This is the fourth installment in a five-part series from TIME International’s annual Summer Journey issue, Travels Through Islam: Discovering a world of change and challenge in the footsteps of the 14th century explorer Ibn Battuta.

It was a whirlwind. TIME’s Hannah Beech and I covered a lot of subject matter in a very short amount of time during our journey to Kazakhstan. We looked for evidence of Chinese influence at the bazaar, at the bus terminal, at gas stations and on a rooftop; we spoke with Uighur leaders and scholars and a lawyer whose family fled to the Soviet Union from China in the 60’s, and with Kazakh traders from China who had crossed back into Kazakhstan for business.

Three hours by plane to the east, we snuck around an oil refinery and asked about its effects on the environment, then visited a museum honoring the explorer Ibn Battuta, who passed through a riverside town on horseback in the 14th century. All this in five days. It’s hard to see any connection between the place that Ibn Battuta encountered and what we as western journalists experienced 700 years later. I’m not sure how long Ibn Battuta stayed there, but maybe his visit was nearly as brief as ours, a short glimpse.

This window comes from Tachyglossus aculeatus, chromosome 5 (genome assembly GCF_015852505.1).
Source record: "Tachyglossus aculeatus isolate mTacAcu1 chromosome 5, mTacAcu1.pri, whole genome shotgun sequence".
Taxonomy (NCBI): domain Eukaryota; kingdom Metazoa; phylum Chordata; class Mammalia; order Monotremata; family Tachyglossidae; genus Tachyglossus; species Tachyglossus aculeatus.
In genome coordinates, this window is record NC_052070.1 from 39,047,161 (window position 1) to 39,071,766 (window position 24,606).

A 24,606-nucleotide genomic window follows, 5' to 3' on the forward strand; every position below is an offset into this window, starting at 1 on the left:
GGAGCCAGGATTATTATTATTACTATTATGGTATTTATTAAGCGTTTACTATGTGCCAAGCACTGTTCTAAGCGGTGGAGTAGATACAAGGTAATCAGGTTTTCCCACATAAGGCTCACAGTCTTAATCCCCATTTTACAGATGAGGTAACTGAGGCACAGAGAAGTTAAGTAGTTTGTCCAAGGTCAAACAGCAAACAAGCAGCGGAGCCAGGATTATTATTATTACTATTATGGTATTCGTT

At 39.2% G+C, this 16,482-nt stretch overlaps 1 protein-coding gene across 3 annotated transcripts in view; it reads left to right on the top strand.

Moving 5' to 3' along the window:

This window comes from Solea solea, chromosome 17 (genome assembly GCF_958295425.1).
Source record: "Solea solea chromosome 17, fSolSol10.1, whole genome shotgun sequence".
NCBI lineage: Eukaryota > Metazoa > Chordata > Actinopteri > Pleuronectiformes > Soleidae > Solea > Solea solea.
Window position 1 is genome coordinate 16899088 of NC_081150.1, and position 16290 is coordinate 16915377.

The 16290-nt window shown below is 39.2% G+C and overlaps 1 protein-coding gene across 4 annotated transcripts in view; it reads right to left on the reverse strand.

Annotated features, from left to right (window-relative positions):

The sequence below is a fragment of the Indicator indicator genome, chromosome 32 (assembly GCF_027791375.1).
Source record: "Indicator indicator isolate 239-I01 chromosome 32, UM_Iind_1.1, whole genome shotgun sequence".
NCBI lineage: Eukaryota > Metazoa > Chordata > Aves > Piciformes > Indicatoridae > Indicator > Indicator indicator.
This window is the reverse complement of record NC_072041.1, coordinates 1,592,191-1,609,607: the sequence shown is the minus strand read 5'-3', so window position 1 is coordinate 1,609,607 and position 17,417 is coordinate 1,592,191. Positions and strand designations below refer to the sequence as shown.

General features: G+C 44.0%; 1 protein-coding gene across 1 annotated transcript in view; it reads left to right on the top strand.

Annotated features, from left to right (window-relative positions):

There are some things you can see more clearly as an outsider passing through, and many more that you completely overlook or just experience as confusion. Why was the guarded housing complex for Chevron employees—each home outfitted with identical grills and trashcans—completely empty? How did the man I photographed asleep near the train tracks end up there? On a tight deadline and with lots of territory to cover, there are always questions left unanswered.

I suppose this is what a journey is—something that leaves you with fragments of experience that hopefully add up to something meaningful.

Carolyn Drake is a photographer based in Istanbul. Her work has focused on Central Asia since 2007 and has been supported through grants from the Guggenheim and Fulbright foundations and the Lange Taylor Prize.

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